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Songs of the Season: Jesu, Joy of Man’s Desiring

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Some classical music with no obvious, overt connection to the holiday has nonetheless become associated with Christmas over the years—at least in the United States. Bach has a Christmas Oratorio, but his choral movement known as “Jesu, Joy of Man’s Desiring” also seems to have become something of a Christmas tune (as well as a popular piece for weddings).

Jesu, Joy of Man’s Desiring is the English title of the 10th movement of the cantata Herz und Mund und Tat und Leben, BWV 147 composed by Johann Sebastian Bach. A transcription by the English pianist Myra Hess (1890–1965) was published in 1926 for piano solo and in 1934 for piano duet.[1] The British organist Peter Hurford made his organ transcription for the chorale movement as well. Today, it is often performed at wedding ceremonies slowly and reverently, in defiance of the effect suggested by Bach in his original scoring,[2] for voices with trumpet, oboes, strings, and continuo. Written during his first year in Leipzig, Germany, this chorale movement is one of Bach’s most enduring works. (via Wikipedia.)

It is, or at least can be, stately, beautiful, serious but also full of joy. You can see why people like it for occasions such as weddings and Christmas. The Windham Hill version is pretty much my favorite version as a “holiday” song:

David Qualey, “Jesu, Joy of Man’s Desiring” – from A Winter’s Solstice

The numerous other versions available can vary greatly in appeal:

Sarah Brightman also included a version on her album, A Winter Symphony.

For more…

Filed under: Song of the Day, , , , ,

Song of the Day: Bach’s Cello Suites

Again, I am not one to not take a hint—and the hint was two different buskers playing Bach’s cello suites in the one day, so…

The Six Suites for Unaccompanied Cello by Johann Sebastian Bach are some of the most performed and recognizable solo compositions ever written for cello. They were most likely composed during the period 1717–1723, when Bach served as a Kapellmeister in Cöthen… (via Wikipedia.)

Yo-Yo Ma – Cello Suite No. 1 In G, BWV 1007 – 1. Prelude
Pablo Casals – Cello Suite No. 1 In G, BWV 1007 – 6. Gigue (Vivace)
Mischa Maisky – Cello Suite No. 1 In G, BWV 1007 – 6. Gigue (Vivace)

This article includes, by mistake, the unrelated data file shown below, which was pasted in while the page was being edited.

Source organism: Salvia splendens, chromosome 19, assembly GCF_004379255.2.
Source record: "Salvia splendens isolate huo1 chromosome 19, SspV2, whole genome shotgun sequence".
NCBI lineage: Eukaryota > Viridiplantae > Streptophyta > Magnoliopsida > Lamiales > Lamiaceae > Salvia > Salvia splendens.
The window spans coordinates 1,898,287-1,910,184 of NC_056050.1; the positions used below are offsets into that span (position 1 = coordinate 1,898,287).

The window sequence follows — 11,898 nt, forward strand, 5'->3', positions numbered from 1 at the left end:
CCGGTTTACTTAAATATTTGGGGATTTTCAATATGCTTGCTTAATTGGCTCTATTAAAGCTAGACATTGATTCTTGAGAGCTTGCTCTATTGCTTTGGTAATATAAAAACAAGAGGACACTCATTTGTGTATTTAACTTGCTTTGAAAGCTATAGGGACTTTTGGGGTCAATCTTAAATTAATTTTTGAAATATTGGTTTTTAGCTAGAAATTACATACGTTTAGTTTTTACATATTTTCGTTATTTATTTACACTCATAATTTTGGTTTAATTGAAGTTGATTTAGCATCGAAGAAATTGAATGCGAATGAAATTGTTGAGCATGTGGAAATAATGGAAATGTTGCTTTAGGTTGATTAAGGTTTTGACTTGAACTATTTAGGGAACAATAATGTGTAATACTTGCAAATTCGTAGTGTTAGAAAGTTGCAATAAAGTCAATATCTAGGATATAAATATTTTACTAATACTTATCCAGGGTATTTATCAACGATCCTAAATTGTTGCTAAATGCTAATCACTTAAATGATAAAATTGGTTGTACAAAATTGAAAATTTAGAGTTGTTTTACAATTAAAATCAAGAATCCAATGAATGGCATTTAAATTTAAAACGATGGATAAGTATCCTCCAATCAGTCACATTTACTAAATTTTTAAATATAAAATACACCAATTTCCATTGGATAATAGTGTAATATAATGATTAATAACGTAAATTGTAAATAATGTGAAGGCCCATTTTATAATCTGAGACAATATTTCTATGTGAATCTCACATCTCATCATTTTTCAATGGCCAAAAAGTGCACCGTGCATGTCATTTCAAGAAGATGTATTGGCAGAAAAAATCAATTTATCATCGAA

Read the rest of this entry »

Filed under: Song of the Day, , ,

Song of the Day: Glenn Gould plays Bach

Glenn Gould, “Aria” – from The Goldberg Variations (1981)

Variation 1
Variation 24

This album came out when I was a senior in high school, and it was the first classical recording I really fell in love with, and the first Bach. I’d been listening to classical music throughout my teenage years – but mostly predictable and accessible symphonic music – Holst’s “The Planets,” Beethoven symphonies and things from the movie Fantasia like “The Sorcerer’s Apprentice” and “Night on Bald Mountain.” Gould’s recording of Bach’s “Goldberg Variations,” was something different – denser, more intellectual, prickly and demanding. And it changed my life – or at least the musical part of it.

I can still vividly recall listening to this record the year it came out. My stepfather had an excellent stereo system in the living room. In the late evening, I’d turn off the lights, and light a candle on the mantle next to the stereo, then put the record on and hurry to the couch before the playing began. I’d lie on the couch and listen as Gould’s playing danced and darted in the dim, flickering light.

A pause. This was of course a real record, vinyl, not a CD, so at the end of Side One, I’d have to get up to flip it over. It was like waking from a dream, when you get up briefly and then sink back into it.

When I listen to this recording now, as I do probably once a month, I often feel like I am back on that couch, lying in the candle light, falling in love with Bach all over again.

Filed under: Autobiography, Song of the Day, ,

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zerode

is an over-caffeinated and under-employed grad school dropout, aspiring leftwing intellectual and cultural studies academic, cinéaste, and former poet. Raised in San Francisco on classic film, radical politics, burritos and soul music, then set loose upon the world. He spends his time in coffee shops with his laptop and headphones, caffeinating and trying to construct a post-whatever life.

 

What's in a name... The handle "zerode" is a contraction of Zéro de Conduite, the title of Jean Vigo's 1933 movie masterpiece about schoolboy rebellion.

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